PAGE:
It’s now FREE to list your Available and Wanted waste materials at our online waste exchange! We connect businesses and organisations that generate waste materials with those who want the materials, thus helping both parties save time and money while helping the environment.
We do not charge any fees. The user who wants your material will contact you directly via email or phone. We leave it to you to negotiate the details on payment (if any), delivery and other conditions.
If your company or organisation wishes to reduce the waste generated from your premises, you can first conduct a waste audit.
A waste audit involves finding out the type and quantity of waste generated, and how the waste are generated and disposed. This audit would help you to identify the problems and opportunities for waste reduction.
How to Conduct a Waste Audit
You can conduct a simple waste audit by:
- Sorting the waste in the waste bins to find out the waste type and quantity
- Checking the material purchasing records and waste disposal records to learn where the waste comes from and where it ends up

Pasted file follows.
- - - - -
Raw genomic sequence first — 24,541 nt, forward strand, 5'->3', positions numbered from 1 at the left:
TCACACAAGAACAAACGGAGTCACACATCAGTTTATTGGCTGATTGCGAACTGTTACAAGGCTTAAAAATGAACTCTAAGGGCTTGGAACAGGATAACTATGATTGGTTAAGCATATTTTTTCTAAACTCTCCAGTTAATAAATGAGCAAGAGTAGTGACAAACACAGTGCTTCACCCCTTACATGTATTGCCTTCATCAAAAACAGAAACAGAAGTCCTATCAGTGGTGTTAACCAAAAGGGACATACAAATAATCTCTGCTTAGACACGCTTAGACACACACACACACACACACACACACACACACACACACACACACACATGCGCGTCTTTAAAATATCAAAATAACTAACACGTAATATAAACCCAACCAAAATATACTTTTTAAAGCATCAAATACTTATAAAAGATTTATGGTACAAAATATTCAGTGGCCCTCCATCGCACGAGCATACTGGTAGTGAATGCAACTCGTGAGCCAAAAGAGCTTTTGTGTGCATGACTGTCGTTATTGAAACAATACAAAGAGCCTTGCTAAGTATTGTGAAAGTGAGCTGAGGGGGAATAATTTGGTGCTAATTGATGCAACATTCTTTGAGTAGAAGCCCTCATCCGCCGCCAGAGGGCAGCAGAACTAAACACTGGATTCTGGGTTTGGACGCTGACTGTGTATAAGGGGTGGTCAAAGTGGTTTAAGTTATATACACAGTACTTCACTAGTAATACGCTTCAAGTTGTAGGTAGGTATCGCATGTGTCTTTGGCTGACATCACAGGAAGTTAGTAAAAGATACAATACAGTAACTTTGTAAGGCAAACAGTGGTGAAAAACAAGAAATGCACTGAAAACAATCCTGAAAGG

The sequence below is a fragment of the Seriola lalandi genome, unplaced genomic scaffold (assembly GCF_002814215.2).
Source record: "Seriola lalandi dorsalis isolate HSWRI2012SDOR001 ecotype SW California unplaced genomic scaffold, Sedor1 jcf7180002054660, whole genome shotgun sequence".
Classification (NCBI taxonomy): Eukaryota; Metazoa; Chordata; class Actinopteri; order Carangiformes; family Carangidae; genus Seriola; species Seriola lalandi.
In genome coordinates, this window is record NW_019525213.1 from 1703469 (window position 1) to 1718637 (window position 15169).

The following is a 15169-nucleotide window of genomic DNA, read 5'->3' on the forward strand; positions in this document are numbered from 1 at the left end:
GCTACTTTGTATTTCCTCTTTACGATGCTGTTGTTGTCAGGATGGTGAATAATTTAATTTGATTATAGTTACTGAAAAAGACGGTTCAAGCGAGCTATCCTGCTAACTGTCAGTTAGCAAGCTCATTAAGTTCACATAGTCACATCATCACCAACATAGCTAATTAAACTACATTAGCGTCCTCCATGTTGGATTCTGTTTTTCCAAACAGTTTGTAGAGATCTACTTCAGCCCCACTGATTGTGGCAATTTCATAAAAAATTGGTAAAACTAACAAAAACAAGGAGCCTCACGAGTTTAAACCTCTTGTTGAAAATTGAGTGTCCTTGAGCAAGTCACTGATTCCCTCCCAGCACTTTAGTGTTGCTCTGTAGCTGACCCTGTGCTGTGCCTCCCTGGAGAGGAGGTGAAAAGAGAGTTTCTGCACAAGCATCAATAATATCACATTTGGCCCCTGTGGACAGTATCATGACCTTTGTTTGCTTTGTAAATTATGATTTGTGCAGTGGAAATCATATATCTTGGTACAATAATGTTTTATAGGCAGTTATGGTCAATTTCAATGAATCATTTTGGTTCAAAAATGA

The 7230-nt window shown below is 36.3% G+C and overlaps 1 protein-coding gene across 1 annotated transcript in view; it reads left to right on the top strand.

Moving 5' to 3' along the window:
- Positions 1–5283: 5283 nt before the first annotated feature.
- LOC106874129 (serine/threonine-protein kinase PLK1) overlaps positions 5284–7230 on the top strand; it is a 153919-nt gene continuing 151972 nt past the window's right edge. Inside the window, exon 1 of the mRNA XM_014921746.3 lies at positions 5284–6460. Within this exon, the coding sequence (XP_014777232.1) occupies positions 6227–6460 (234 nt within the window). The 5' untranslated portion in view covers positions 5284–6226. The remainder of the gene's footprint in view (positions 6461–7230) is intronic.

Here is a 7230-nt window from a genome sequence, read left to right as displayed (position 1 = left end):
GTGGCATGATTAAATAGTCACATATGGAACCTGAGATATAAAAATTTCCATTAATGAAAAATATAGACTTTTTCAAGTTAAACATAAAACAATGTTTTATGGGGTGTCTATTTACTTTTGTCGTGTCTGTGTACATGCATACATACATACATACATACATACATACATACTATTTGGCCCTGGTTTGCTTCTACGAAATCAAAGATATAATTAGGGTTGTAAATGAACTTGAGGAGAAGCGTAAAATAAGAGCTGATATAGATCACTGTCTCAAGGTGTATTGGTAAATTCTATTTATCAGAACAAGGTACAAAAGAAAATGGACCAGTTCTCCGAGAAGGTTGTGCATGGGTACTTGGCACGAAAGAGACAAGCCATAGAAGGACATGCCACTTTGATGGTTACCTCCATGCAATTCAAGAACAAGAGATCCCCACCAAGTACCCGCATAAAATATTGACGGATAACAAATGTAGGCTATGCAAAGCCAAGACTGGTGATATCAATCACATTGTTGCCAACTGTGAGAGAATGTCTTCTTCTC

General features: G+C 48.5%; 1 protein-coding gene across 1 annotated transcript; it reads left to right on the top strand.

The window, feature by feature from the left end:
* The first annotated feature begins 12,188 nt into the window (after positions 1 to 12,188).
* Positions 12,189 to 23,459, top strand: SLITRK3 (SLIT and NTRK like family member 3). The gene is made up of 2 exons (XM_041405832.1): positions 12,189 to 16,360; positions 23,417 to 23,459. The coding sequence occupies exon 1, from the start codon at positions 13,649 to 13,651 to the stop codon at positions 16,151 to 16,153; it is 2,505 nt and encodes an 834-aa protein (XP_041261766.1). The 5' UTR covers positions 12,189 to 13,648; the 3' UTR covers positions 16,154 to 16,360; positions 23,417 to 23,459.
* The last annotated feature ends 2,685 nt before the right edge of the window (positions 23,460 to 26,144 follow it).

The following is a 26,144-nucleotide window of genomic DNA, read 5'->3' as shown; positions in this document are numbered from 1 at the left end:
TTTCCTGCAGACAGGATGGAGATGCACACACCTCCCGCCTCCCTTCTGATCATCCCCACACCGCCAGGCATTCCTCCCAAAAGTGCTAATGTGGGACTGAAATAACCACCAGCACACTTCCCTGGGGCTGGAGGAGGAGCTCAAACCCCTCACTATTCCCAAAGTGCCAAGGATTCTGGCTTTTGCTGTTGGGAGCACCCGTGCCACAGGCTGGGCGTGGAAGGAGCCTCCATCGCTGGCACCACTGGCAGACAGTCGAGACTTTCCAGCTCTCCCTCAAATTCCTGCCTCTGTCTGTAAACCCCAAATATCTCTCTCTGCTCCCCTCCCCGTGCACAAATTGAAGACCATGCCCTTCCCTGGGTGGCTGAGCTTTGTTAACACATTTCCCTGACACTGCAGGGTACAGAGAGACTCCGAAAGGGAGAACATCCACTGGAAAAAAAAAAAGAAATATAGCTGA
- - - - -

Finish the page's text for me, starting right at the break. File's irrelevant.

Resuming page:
- Walking around the site and checking with the staff to identify where and how the waste are generated
With the data collected from the waste audit, you can identify the major waste types and find ways to reduce them at the source of generation or divert them from disposal through reuse and recycling. Read more
The latest 2009 waste statistics and recycling rate for Singapore can be found at the National Environment Agency’s website. An overview of the waste figures can be found in the infographic below.
Waste Generated refers to the total amount of waste generated in Singapore, which is the addition of Waste Disposed and Waste Recycled. Waste Disposed refers to the total amount of waste disposed at the four waste-to-energy or incineration plants, and at the offshore Semakau Landfill. Waste Recycled refers to the total amount of waste that is recycled locally or exported overseas for recycling. Read more
Waste generation in Asia has been increasing rapidly due to urbanisation and industrialisation, and poor waste management in several countries has caused negative impacts on the environment and the health of the people. According to The Global Development Research Center, the waste in Asia is disposed of by 51% open dumping, 31% landfilling, 9% recycling, 5% incineration and 2% open burning. It is clear that more work has to be done to reduce, reuse and recycle waste in Asia.
We believe that waste is not waste, but a potential resource for someone to use again. To tackle the waste problem, we wish to contribute by focusing on ending industrial and commercial waste from businesses and organisations in Asia, starting from Singapore. Read more